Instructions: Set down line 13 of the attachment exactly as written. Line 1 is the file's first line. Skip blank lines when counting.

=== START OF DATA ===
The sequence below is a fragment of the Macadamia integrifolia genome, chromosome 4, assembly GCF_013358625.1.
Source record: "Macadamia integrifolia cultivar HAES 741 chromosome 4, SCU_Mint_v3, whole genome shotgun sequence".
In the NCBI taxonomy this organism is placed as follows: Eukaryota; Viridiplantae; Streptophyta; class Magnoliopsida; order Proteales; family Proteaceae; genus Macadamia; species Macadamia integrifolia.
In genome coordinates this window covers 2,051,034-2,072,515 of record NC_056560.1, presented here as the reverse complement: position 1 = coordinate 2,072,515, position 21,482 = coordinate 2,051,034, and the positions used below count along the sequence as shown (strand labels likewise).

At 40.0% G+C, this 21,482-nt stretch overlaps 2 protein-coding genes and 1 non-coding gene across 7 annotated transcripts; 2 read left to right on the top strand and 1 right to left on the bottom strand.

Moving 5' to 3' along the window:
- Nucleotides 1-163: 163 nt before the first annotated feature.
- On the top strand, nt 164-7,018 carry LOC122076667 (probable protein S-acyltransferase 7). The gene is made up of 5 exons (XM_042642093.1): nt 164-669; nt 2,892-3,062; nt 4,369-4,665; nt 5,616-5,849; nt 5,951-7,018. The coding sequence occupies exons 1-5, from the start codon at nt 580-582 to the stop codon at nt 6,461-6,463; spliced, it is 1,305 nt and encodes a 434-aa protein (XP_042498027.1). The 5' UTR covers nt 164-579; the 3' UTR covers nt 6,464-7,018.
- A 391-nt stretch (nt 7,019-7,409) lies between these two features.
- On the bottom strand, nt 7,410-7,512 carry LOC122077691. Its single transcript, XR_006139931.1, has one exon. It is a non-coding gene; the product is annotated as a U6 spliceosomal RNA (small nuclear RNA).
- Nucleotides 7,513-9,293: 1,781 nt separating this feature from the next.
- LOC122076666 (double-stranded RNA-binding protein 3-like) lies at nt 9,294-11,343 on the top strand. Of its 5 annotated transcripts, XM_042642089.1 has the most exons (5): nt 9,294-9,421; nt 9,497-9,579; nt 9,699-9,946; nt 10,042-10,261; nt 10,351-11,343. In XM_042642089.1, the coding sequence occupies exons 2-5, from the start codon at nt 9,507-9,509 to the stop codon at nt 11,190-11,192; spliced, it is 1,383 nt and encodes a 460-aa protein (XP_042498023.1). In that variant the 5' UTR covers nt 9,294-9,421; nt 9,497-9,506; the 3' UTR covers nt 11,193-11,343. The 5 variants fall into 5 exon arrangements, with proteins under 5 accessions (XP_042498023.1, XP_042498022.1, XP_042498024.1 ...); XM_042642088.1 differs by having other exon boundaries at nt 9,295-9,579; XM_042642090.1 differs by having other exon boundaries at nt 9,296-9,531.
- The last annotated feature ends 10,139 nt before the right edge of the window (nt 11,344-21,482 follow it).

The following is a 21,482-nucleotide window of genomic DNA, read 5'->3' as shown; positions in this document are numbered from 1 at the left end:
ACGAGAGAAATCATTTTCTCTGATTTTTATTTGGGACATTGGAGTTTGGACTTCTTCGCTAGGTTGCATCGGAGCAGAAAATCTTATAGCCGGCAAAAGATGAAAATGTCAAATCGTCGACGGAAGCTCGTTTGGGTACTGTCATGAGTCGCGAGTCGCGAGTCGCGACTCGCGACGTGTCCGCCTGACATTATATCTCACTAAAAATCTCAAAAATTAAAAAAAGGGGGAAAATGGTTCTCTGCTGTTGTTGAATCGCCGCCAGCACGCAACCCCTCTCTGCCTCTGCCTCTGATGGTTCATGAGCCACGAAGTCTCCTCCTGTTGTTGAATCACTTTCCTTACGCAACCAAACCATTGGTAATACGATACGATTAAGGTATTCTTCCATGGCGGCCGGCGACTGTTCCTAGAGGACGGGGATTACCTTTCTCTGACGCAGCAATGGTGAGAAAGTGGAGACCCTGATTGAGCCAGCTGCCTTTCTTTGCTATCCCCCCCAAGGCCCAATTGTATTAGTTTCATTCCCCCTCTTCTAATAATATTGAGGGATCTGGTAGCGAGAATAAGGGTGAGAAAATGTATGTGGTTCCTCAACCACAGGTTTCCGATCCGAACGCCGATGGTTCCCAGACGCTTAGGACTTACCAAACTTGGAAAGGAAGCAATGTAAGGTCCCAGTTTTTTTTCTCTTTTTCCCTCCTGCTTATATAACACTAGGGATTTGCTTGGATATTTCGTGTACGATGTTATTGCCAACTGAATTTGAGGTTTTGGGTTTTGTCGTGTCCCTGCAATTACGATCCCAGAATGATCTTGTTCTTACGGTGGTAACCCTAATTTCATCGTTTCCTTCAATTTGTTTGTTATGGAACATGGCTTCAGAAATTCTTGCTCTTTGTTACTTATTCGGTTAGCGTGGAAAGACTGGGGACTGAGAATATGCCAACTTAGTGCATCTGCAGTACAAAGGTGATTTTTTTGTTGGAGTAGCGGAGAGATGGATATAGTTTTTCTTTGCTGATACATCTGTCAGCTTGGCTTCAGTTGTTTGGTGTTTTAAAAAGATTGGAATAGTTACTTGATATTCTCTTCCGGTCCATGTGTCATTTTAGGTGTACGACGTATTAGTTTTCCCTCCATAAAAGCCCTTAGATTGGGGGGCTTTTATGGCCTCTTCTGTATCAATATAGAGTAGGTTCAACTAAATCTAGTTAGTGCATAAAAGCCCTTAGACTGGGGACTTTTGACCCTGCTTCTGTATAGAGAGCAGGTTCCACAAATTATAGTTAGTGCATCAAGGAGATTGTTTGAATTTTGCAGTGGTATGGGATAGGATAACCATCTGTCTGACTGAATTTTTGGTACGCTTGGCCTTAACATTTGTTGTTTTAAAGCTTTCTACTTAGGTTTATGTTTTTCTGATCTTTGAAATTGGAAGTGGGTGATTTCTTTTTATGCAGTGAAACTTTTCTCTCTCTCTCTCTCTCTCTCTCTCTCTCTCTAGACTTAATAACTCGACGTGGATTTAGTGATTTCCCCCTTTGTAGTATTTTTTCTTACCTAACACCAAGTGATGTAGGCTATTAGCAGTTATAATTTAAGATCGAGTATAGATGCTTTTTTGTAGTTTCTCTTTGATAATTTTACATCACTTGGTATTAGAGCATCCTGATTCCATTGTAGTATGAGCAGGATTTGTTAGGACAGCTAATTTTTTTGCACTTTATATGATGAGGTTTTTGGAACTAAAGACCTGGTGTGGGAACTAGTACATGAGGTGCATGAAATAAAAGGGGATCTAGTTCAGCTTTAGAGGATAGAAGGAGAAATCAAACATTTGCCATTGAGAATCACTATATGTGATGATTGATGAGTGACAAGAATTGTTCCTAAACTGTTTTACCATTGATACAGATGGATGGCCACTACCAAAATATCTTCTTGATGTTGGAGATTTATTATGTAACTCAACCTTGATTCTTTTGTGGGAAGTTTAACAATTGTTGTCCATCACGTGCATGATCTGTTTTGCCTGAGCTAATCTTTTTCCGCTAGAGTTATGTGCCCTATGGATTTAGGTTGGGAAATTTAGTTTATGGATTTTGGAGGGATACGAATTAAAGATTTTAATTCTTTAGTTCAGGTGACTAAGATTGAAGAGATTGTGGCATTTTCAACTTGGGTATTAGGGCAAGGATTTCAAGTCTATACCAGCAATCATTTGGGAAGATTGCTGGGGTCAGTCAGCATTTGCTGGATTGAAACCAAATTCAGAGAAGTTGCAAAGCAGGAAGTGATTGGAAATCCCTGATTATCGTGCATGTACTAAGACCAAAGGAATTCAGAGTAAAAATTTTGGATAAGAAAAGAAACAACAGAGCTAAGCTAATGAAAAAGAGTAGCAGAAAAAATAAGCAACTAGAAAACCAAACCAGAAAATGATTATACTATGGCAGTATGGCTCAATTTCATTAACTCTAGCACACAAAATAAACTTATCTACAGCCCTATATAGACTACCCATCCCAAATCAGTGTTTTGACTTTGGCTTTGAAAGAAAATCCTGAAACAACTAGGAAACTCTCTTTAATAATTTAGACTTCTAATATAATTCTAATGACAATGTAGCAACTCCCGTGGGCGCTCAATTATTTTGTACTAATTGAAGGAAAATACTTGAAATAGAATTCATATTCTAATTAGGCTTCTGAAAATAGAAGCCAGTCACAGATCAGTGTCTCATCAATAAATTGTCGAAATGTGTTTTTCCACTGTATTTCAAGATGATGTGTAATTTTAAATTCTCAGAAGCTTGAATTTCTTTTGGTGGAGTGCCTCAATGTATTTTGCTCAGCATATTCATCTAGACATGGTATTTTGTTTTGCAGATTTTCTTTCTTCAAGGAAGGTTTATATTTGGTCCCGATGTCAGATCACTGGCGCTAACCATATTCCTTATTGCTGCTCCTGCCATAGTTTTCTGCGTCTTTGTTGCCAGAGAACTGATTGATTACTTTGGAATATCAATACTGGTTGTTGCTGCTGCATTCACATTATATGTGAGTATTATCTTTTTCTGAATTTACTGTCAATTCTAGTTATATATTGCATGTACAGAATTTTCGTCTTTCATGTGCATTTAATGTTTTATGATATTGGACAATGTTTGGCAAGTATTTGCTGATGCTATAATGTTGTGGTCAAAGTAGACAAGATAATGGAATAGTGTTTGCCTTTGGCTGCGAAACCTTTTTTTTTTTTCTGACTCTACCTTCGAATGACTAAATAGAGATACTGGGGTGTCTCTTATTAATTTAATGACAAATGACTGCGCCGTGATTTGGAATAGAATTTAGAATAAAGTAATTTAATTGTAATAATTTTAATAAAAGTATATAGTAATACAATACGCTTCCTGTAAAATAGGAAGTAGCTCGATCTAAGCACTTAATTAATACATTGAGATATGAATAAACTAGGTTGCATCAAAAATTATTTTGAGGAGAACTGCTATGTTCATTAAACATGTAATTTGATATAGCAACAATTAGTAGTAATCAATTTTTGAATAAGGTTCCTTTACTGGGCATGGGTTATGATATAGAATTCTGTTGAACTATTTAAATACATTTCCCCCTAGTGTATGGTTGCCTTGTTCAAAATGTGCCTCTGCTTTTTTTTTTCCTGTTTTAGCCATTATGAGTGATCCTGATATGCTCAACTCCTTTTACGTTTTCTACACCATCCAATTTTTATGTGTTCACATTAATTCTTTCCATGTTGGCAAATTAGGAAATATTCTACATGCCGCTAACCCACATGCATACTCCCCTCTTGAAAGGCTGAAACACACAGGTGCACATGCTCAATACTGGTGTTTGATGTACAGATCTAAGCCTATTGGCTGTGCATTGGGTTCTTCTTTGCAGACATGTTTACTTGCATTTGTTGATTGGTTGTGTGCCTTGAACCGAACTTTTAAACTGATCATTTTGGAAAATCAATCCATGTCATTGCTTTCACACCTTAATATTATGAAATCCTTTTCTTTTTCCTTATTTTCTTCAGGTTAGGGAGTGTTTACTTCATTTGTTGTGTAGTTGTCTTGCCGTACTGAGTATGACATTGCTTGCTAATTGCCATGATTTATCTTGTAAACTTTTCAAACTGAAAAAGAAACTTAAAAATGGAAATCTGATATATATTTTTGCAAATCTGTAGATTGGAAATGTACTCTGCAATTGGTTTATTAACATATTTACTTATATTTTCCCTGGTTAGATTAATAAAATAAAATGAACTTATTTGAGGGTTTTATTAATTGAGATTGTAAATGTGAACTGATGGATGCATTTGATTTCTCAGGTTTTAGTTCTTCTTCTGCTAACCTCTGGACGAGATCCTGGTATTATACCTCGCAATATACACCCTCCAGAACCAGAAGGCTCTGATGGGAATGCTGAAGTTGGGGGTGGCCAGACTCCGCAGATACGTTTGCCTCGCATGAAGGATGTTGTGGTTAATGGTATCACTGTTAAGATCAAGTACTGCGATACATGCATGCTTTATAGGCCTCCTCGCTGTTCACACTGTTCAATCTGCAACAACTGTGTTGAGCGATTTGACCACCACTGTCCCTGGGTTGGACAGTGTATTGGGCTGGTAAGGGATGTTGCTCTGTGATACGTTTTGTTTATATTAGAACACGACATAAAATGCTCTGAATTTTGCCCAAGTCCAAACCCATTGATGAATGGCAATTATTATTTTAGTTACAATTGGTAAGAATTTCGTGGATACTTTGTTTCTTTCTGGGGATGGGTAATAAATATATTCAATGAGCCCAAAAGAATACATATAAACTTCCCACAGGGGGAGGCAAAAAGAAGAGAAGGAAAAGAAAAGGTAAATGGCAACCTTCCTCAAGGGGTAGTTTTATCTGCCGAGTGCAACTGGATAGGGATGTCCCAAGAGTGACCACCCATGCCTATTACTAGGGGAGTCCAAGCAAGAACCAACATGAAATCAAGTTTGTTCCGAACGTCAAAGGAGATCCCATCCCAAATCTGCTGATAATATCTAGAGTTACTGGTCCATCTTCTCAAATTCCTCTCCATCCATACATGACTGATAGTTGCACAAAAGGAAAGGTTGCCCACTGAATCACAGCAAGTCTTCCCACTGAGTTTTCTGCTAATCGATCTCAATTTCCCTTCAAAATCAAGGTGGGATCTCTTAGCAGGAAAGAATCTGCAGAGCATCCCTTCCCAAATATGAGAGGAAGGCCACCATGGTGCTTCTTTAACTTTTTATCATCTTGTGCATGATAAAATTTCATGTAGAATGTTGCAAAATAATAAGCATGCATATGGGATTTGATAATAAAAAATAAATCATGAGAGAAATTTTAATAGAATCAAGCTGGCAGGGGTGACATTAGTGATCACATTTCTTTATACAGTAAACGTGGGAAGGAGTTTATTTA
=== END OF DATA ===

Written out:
- The last annotated feature ends 10,139 nt before the right edge of the window (nt 11,344-21,482 follow it).